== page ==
Instead, the eight years of the Obama
Washington’s painful search for a credible China policy
In 2018, one-time members of the Obama administration – Assistant Secretary of State for East Asian and Pacific Affairs, Kurt Campbell, and former Deputy National Security Advisor to Vice President Joe Biden, Ely Ratner – noted that, since the end of the Second World War ‘[t]he United States has always had an outsized sense of its ability to determine China’s course. Again and again, its ambitions have come up short.’ Today, they argued, ‘the starting point for a better approach is a new degree of humility about the United States’ ability to
Eurasian security governance has received increasing attention since 1989. The North Atlantic Treaty Organisation, the institution that best served the security interests of the West in its competition with the Soviet Union, is now relatively ill-equipped resolve the threats emanating from Eurasia to the Atlantic system of security governance. This book investigates the important role played by identity politics in the shaping of the Eurasian security environment. It investigates both the state in post-Soviet Eurasia as the primary site of institutionalisation and the state's concerted international action in the sphere of security. This investigation requires a major caveat: state-centric approaches to security impose analytical costs by obscuring substate and transnational actors and processes. The terrorist attacks on the World Trade Center and the Pentagon marked the maturation of what had been described as the 'new terrorism'. Jervis has argued that the western system of security governance produced a security community that was contingent upon five necessary and sufficient conditions. The United States has made an effort to integrate China, Russia into the Atlantic security system via the Partnership for Peace (PfP) programme and the Euro-Atlantic Partnership Council. The Black Sea Economic Cooperation has become engaged in disseminating security concerns in fields such as environment, energy and economy. If the end of the Cold War left America triumphant, Russia's new geopolitical hand seemed a terrible demotion. Successfully rebalancing the West and building a collaborative system with Russia, China, Europe and America probably requires more wisdom and skill from the world's leaders.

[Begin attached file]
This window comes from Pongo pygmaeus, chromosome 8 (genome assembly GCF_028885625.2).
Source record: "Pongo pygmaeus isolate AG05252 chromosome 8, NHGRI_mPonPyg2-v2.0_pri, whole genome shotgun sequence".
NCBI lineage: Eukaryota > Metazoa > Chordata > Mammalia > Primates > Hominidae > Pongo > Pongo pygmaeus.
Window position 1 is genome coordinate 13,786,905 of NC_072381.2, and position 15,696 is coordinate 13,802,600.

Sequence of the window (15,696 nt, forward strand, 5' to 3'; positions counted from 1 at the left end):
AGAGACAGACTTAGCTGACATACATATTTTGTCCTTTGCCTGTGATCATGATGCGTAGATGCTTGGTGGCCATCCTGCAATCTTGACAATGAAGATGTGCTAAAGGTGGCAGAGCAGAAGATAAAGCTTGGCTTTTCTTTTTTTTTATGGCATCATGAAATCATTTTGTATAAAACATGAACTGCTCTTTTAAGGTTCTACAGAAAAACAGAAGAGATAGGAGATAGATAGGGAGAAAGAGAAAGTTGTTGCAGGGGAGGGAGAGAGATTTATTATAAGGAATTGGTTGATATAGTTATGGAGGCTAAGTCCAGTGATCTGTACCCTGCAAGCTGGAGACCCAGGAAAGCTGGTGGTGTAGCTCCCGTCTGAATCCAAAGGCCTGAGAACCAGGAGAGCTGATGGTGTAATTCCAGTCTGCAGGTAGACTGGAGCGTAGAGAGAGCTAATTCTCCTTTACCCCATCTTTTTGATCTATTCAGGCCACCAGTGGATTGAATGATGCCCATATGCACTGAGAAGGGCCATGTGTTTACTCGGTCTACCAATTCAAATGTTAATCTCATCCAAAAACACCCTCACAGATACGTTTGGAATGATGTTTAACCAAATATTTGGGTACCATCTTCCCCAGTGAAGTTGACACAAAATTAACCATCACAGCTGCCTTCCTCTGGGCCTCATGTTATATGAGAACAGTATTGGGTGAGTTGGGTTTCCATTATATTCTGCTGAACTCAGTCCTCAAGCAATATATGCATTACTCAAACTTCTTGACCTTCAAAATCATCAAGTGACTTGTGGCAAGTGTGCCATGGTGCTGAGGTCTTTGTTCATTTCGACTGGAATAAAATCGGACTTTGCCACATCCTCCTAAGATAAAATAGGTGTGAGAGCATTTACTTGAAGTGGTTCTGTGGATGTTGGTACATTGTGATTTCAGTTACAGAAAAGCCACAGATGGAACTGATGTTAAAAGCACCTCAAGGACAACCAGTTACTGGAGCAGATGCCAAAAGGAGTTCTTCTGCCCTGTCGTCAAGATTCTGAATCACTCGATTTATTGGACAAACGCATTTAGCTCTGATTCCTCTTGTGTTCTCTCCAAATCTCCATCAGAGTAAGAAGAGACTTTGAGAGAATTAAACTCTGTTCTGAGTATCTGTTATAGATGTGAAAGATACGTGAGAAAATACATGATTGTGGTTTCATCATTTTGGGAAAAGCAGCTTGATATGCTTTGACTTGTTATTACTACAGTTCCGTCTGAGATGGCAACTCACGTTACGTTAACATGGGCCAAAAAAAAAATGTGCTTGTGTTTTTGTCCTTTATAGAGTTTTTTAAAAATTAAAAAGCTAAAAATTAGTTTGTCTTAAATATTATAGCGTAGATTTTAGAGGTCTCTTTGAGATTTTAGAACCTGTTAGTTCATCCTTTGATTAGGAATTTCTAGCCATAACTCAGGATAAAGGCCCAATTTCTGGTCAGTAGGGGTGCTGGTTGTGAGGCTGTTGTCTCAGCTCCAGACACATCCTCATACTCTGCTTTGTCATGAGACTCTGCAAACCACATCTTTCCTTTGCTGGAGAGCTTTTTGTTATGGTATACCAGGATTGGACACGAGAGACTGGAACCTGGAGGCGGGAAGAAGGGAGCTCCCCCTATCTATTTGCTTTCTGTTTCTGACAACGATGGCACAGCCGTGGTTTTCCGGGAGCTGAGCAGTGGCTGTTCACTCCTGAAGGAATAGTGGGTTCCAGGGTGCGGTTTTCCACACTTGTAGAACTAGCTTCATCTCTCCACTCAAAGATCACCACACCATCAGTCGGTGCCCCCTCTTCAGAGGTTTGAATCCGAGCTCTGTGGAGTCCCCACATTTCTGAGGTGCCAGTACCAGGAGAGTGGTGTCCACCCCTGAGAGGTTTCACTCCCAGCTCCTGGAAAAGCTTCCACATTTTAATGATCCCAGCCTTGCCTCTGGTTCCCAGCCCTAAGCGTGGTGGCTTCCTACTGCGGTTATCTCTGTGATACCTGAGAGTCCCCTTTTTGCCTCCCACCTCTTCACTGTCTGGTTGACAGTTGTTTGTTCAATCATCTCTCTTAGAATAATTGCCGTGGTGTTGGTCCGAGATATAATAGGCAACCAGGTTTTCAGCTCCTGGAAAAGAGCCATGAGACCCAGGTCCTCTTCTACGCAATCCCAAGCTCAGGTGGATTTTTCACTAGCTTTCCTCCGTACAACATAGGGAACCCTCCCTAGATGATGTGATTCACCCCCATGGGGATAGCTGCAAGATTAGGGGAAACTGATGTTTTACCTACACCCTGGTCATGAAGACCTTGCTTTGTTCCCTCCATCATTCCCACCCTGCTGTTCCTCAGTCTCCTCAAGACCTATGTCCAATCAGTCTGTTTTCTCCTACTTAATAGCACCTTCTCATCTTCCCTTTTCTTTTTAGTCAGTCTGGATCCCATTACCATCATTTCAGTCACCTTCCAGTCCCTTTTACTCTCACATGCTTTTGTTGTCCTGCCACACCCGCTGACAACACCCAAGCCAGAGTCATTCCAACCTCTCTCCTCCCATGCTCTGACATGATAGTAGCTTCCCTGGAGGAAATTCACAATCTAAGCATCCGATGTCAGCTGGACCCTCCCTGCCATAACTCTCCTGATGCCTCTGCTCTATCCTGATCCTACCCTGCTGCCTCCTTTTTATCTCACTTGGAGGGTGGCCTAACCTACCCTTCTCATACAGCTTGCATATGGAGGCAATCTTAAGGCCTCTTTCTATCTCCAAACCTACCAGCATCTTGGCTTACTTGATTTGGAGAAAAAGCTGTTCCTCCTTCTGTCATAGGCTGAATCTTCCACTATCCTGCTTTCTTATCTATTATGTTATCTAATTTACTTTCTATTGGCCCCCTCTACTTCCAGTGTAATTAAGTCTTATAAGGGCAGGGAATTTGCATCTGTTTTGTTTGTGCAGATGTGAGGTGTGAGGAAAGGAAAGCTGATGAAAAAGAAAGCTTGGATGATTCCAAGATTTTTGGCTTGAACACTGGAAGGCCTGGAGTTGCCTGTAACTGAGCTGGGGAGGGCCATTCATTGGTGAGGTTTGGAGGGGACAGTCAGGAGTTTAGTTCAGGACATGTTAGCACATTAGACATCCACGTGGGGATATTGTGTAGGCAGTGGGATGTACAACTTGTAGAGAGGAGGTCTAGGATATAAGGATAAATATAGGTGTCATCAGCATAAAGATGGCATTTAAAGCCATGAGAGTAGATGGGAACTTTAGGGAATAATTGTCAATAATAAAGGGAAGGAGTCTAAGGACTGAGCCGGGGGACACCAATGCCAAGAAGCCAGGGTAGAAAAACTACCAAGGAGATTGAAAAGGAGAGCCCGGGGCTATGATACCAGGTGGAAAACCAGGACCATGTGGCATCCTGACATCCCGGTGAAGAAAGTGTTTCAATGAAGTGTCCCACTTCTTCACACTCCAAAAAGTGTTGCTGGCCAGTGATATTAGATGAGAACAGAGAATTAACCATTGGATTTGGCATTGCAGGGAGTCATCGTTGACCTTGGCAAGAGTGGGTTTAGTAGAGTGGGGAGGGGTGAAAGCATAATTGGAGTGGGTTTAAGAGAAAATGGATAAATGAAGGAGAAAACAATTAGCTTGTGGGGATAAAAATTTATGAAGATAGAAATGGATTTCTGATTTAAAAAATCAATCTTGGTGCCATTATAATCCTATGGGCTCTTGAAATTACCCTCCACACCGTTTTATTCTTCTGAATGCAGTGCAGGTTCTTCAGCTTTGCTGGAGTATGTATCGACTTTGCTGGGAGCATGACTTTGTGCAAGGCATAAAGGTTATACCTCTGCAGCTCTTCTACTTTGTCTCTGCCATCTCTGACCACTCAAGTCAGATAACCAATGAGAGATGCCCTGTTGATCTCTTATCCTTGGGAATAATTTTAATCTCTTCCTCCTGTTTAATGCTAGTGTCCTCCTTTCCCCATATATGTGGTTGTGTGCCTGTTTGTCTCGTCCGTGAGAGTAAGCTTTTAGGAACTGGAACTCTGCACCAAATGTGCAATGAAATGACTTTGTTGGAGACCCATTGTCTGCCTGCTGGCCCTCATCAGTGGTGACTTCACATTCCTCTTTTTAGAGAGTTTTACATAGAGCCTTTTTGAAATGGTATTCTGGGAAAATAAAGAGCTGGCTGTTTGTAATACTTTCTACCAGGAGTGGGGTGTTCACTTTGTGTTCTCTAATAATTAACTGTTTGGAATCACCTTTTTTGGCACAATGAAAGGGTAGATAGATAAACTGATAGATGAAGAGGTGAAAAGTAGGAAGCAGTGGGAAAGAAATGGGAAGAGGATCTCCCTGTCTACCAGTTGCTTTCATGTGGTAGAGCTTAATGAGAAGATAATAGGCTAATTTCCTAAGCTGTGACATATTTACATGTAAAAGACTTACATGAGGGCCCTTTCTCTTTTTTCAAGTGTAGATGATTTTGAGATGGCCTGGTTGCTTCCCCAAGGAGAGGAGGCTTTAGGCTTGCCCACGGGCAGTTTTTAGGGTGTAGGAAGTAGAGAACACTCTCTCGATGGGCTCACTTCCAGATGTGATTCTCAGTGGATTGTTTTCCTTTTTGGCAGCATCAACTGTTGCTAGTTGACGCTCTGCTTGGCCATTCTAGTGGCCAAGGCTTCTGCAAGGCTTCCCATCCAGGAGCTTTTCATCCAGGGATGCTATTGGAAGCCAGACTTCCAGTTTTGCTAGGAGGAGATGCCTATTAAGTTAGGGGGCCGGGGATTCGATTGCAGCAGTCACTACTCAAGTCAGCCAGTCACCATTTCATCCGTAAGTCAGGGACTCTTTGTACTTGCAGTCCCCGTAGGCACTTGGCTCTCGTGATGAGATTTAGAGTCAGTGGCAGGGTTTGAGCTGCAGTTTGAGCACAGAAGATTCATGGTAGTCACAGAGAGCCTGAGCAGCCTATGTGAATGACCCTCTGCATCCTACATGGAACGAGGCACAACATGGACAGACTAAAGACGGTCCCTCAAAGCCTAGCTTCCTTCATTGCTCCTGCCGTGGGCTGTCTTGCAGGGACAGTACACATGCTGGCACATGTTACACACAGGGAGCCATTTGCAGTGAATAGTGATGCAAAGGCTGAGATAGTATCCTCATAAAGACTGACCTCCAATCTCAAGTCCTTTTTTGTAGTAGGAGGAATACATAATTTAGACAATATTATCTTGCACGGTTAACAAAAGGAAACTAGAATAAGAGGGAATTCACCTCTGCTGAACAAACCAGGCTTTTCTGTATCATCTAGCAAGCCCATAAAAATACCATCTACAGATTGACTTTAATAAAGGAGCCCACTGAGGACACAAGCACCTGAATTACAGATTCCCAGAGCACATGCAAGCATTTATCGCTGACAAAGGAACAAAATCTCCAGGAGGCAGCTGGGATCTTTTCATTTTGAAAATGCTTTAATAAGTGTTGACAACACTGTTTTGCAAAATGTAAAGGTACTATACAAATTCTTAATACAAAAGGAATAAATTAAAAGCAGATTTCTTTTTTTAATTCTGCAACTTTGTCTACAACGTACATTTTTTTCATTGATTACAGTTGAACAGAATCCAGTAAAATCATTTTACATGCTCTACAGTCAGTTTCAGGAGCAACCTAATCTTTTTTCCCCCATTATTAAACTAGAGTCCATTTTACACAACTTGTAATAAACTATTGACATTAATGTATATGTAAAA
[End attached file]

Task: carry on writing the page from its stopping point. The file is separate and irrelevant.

The return of the United States to the Indo-Pacific is one of the most significant elements of former President Barack Obama’s foreign policy legacy. He ordered a bold alteration of course, in the midst of an economic storm, to save the crumbling maritime empire against continental China’s advancing influence. As will be shown, this occurred as part of Obama’s efforts to rejuvenate the United States’ Asia Pacific presence, a strategy his successor Donald Trump built on throughout the relabelled Indo-Pacific. Even so, the United States has long